British Journal of Cancer vol:92 issue:8 pages:1406-13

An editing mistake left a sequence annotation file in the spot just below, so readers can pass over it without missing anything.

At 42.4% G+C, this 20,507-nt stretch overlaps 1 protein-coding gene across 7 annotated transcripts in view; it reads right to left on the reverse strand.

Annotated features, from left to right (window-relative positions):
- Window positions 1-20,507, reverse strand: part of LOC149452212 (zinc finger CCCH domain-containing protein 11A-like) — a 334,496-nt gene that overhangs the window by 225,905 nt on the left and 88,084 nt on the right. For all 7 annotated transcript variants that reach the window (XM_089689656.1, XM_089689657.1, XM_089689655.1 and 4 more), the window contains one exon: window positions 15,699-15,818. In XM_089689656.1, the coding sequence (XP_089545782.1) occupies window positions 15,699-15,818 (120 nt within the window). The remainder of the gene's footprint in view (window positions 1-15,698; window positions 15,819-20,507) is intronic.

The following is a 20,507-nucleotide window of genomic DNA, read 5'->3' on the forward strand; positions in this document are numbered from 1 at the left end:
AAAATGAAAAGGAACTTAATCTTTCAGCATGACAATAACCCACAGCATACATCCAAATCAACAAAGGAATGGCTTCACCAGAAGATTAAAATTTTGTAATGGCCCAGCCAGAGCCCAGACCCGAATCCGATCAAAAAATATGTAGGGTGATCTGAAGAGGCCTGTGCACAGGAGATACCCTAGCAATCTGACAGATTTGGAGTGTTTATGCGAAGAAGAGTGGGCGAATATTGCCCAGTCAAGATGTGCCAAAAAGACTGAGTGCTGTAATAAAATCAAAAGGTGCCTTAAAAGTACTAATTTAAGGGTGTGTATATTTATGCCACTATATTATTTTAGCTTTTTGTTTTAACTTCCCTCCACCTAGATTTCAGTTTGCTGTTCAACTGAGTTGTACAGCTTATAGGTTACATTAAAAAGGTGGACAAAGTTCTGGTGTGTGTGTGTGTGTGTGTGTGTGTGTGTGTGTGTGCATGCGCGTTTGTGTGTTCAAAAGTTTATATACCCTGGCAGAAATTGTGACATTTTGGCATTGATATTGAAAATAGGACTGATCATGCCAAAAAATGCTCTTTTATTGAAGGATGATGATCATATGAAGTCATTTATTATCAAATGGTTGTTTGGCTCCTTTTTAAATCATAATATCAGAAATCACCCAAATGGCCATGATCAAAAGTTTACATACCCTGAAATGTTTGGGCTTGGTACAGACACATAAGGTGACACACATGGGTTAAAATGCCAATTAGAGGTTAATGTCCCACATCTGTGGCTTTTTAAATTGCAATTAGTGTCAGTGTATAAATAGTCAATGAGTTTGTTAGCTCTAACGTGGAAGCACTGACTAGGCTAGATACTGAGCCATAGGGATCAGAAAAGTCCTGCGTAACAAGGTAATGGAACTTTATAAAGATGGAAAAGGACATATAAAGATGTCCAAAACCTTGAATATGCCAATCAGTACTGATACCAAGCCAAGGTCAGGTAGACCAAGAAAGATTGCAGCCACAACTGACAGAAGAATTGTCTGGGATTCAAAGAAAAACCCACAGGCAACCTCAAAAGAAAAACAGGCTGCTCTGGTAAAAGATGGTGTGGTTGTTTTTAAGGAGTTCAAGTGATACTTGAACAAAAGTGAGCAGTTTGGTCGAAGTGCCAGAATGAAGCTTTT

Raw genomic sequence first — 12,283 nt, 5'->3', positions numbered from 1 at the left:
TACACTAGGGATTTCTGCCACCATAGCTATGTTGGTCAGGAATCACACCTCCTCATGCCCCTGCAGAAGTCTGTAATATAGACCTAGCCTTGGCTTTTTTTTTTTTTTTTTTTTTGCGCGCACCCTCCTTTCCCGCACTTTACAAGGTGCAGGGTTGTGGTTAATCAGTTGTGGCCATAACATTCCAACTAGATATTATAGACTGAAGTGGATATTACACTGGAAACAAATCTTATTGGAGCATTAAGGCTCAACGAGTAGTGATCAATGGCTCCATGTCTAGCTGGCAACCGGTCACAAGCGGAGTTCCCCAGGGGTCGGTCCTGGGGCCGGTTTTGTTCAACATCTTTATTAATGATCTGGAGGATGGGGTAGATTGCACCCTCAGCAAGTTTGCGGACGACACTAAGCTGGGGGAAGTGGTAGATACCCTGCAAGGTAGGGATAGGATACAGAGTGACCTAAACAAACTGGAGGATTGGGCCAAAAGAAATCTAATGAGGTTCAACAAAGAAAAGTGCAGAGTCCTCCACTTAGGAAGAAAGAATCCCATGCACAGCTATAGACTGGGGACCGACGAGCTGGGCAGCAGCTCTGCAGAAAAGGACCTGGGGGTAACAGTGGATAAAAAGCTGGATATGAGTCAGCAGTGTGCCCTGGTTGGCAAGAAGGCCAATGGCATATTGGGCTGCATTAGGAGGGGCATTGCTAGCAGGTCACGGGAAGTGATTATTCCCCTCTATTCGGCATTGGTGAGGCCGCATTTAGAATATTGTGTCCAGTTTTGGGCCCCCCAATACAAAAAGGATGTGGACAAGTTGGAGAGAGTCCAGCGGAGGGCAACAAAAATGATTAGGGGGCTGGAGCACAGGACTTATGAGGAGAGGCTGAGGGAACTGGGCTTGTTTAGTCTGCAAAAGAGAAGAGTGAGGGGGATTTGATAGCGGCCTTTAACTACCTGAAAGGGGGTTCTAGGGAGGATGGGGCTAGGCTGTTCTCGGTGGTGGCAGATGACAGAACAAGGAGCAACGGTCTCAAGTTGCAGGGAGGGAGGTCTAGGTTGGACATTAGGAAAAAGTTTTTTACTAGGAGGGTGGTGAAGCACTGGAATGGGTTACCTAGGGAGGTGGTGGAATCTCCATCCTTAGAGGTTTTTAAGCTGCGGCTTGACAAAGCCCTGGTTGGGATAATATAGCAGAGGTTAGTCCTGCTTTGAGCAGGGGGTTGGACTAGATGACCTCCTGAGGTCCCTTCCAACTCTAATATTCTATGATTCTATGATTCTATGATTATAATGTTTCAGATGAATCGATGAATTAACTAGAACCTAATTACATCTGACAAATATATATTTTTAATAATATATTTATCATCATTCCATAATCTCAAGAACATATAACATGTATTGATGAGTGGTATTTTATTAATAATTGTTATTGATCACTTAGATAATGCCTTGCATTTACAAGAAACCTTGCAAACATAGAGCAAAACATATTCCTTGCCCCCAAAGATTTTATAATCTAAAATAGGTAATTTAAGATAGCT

Hypericin is a potent agent in the photodynamic therapy of cancers. To better understand its tumoritropic behaviour, we evaluated the major determinants of the accumulation and dispersion of hypericin in subcutaneously growing mouse tumours. A rapid exponential decay in tumour accumulation of hypericin as a function of tumour weight was observed for each of the six tumour models investigated, and a similar relationship was found between tumour blood flow and tumour weight. Moreover, there was a close correlation between the higher hypericin uptake in RIF-1 tumours compared to R1 tumours and tumour vessel permeability. To define the role of lipoproteins in the transport of hypericin through the interstitial space, we performed a visual and quantitative analysis of the colocalization of hypericin and DiOC18-labelled lipoproteins in microscopic fluorescent overlay images. A coupled dynamic behaviour was found early after injection (normalised fluorescence intensity differences were on the whole less than 10%), while a shifted pattern in localisation of hypericin and DiOC18 was seen after 24 h, suggesting that during its migration through the tumour mass, hypericin is released from the lipoprotein complex. In conclusion, we were able to show that the tumour accumulation of hypericin is critically determined by a combination of biological (blood flow, vessel permeability) and physicochemical elements (affinity for interstitial constituents).